The general tendency of this difference in sexual life and impulse is to show a greater range of variation in women than in men. Fairly uniform, on the whole, in men generally and in the same man throughout mature life, sexual impulse varies widely between woman and woman, and even in the same woman at different periods.
 Ovid remarks (Ars Amatoria, bk. i) that, if men were silent, women would take the active and suppliant part.
 Ferrand, De la Maladie d’Amour, 1623, ch. ii.
 Tarde, Archives d’Anthropologie Criminelle, May 15, 1897. Marro, who quotes this observation (Puberta, p. 467; in French edition, p. 61), remarks that his own evidence lends some support to Lombroso’s conclusion that under ordinary circumstances woman’s sensory acuteness is less than that of man. He is, however, inclined to impute this to defective attention; within the sexual sphere women’s attention becomes concentrated, and their sensory perceptions then go far beyond those of men. There is probably considerable truth in this subtle observation.
 A well-known gynecologist writes from America: “Abhorrence due to suffering on first nights I have repeatedly seen. One very marked case is that of a fine womanly young woman with splendid figure; she is a very good woman, and admires her husband, but, though she tries to develop desire and passion, she cannot succeed. I fear the man will some day appear who will be able to develop the latent feelings.”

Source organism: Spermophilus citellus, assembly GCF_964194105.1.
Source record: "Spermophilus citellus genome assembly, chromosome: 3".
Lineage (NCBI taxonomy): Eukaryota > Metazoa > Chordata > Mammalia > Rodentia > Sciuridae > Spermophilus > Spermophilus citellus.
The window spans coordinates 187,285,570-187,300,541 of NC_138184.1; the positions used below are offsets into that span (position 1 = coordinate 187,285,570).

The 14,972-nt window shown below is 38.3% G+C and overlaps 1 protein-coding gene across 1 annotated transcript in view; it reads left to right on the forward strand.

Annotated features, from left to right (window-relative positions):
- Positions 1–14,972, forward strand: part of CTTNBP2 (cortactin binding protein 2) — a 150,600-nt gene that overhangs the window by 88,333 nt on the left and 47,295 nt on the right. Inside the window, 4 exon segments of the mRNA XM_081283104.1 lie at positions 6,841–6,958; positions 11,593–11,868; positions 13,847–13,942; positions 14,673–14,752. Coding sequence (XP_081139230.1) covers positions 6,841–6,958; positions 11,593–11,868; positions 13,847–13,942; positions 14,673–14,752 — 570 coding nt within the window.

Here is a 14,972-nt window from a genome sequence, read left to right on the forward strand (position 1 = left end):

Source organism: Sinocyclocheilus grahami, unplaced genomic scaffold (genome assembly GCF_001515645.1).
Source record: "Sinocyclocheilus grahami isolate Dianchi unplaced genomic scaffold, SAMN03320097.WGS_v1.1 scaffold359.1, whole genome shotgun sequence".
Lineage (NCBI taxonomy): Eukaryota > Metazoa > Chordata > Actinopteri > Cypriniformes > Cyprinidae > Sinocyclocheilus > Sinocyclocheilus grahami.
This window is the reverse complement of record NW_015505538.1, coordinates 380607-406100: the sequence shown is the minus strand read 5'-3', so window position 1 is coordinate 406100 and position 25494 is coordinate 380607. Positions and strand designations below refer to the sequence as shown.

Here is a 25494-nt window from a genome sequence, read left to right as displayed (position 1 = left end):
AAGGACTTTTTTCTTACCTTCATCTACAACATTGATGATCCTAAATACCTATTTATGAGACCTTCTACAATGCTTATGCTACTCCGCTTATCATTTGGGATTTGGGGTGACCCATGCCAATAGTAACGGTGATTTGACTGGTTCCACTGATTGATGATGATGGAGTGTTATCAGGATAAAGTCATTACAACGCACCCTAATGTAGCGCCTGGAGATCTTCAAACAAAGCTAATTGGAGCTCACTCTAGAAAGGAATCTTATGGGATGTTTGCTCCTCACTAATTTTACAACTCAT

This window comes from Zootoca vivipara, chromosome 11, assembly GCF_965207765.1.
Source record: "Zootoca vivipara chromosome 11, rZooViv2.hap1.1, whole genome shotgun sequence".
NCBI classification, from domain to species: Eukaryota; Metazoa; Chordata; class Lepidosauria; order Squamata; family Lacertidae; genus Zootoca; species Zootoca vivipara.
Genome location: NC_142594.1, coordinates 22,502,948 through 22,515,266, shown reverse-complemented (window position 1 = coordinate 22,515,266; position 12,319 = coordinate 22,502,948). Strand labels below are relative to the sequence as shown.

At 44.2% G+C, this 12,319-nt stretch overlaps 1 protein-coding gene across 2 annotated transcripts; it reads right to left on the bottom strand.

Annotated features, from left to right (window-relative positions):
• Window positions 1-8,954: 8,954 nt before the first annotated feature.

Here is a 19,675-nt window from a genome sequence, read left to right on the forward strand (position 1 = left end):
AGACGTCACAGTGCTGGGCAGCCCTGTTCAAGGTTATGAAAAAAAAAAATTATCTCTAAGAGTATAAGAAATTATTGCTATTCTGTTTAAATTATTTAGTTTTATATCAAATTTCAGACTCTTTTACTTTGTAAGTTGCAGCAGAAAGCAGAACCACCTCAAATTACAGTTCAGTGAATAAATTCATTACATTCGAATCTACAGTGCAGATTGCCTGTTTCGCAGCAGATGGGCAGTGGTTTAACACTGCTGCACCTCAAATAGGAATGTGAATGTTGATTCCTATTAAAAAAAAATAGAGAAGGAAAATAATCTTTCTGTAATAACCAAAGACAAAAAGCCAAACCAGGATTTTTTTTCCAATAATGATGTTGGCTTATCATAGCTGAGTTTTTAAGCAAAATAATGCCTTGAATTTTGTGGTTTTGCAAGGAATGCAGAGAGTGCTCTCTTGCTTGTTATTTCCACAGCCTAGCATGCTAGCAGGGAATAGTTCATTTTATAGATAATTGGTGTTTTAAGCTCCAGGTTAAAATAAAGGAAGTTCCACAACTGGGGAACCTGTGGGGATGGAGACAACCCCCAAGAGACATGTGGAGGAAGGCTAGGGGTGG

It is curious that, while the sexual impulse in women tends to develop at a late age more frequently than in men, it would also appear to develop more frequently at a very early age than in the other sex. The majority of cases of precocious sexual development seems to be in female children. W. Roger Williams ("Precocious Sexual Development,” British Gynaecological Journal, May, 1902) finds that 80 such cases have been recorded in females and only 20 in males, and, while 13 is the earliest age at which boys have proved virile, girls have been known to conceive at 8.
 I find the same remark made by Plazzonus in the seventeenth century.
 Art. “Fecondation,” Dictionnaire Encyclopedique des Sciences Medicales.
 This also is an ancient remark, for in the early treatise De Secretis Mulierum, once attributed to Michael Scot, it is stated, concerning the woman who finds pleasure in coitus, “cantat libenter.”